Common Questions on Going Barefoot
While a business may set its dress code that requires shoes, no law or health code requires shoes. Very few states or local ordinances require shoes. Generally, it is left to the respected establishment on their barefoot clientele. Regardless, if you want to keep that barefoot feeling while wearing shoes you can check out a great selection here.
No, insurance policies (and even OSHA regulations) that require footwear. Generally, it's a misconception or misunderstanding of existing law that leads to these requirements. Slippery-soled shoes or high heels pose a greater risk to the safety and liability of a business establishment. If a business requires footwear as part of its dress code you can find authentic barefoot shoes here.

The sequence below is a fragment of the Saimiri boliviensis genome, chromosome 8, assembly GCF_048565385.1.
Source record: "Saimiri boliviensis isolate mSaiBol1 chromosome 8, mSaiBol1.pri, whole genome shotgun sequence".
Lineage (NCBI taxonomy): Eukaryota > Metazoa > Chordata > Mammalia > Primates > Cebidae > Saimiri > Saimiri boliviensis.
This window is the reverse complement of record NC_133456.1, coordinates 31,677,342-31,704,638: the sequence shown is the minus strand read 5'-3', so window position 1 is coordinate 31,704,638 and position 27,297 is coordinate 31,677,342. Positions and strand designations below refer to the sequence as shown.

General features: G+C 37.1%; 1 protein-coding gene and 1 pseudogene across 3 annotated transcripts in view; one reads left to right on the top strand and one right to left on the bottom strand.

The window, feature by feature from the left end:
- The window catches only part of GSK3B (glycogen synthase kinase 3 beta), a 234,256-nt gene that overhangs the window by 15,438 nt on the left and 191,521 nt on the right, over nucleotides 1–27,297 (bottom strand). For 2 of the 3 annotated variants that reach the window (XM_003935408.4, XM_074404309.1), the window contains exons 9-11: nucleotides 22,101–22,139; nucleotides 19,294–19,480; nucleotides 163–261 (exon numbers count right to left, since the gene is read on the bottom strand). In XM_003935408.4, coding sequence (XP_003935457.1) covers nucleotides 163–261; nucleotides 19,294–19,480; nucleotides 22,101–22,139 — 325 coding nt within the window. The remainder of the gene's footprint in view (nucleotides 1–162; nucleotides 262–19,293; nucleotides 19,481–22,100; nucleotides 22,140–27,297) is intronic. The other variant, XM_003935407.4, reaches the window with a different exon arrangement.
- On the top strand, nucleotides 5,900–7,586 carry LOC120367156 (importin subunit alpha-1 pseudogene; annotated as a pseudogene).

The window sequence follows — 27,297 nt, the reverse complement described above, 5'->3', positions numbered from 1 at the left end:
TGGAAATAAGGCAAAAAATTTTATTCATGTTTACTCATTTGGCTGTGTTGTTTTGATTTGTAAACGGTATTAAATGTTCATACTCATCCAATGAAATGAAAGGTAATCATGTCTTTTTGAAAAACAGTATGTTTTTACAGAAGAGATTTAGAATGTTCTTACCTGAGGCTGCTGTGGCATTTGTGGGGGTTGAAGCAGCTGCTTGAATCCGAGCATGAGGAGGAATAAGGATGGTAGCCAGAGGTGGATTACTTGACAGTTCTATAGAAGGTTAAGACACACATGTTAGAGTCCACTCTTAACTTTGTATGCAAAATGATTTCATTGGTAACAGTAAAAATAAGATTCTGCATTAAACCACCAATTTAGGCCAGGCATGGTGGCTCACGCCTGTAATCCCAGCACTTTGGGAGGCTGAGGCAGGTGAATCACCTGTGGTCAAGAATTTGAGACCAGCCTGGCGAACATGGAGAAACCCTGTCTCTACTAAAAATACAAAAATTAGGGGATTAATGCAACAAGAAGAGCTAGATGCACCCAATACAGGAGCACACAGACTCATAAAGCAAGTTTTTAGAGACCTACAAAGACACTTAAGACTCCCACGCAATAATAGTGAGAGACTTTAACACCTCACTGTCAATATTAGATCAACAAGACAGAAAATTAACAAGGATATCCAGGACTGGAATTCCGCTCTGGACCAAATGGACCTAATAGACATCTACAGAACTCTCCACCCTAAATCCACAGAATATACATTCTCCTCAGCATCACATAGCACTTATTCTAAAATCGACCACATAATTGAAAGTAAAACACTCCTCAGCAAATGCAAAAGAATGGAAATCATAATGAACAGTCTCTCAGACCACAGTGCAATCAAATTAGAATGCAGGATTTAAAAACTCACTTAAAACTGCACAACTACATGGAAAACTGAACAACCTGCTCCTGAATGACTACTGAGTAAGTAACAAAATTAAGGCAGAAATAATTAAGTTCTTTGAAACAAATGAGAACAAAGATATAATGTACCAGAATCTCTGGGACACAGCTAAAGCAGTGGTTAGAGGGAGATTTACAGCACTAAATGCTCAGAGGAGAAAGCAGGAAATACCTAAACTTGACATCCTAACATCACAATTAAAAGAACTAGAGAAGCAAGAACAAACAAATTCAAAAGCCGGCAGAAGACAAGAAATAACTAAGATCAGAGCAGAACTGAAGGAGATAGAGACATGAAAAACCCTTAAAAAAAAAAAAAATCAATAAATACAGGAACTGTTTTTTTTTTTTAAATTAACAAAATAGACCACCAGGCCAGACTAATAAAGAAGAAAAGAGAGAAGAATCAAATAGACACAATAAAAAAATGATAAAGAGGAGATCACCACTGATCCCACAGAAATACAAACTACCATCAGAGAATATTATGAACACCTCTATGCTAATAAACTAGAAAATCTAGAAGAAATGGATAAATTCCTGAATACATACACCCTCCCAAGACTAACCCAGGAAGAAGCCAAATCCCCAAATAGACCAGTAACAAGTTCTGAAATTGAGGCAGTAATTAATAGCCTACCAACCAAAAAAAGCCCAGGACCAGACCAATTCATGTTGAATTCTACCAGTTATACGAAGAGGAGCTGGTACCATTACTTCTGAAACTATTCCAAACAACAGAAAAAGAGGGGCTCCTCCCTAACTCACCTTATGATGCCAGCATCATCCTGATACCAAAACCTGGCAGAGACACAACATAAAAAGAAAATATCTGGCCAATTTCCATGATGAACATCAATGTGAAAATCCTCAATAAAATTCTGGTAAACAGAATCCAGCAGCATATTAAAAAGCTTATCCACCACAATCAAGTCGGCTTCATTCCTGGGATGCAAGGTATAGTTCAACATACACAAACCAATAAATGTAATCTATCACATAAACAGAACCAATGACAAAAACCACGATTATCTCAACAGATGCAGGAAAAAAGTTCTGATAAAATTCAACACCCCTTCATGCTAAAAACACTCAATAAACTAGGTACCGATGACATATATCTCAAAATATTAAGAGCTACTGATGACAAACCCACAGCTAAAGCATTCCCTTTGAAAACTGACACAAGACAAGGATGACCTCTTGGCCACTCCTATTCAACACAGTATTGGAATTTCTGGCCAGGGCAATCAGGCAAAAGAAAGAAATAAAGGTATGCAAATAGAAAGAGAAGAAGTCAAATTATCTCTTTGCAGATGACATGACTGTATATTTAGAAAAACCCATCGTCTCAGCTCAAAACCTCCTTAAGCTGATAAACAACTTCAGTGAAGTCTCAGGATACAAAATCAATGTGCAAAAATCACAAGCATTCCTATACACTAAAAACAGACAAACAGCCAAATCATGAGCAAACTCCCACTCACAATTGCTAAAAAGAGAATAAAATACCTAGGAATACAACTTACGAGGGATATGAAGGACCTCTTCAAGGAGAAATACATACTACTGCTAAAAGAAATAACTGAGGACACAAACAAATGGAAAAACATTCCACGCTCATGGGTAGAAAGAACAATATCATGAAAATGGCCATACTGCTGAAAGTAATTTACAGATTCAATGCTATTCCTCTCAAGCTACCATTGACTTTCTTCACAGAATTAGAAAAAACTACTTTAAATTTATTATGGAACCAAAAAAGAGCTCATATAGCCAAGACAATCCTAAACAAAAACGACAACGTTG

A virus is spread through inhaling or touching infected services. When referring to touching, it involves your hands and then touching your nose, eyes, or mouth, leading to the spread of an infection/virus. You're far more likely to spread or contract a disease via your hands, but health codes and dress codes do not require gloves.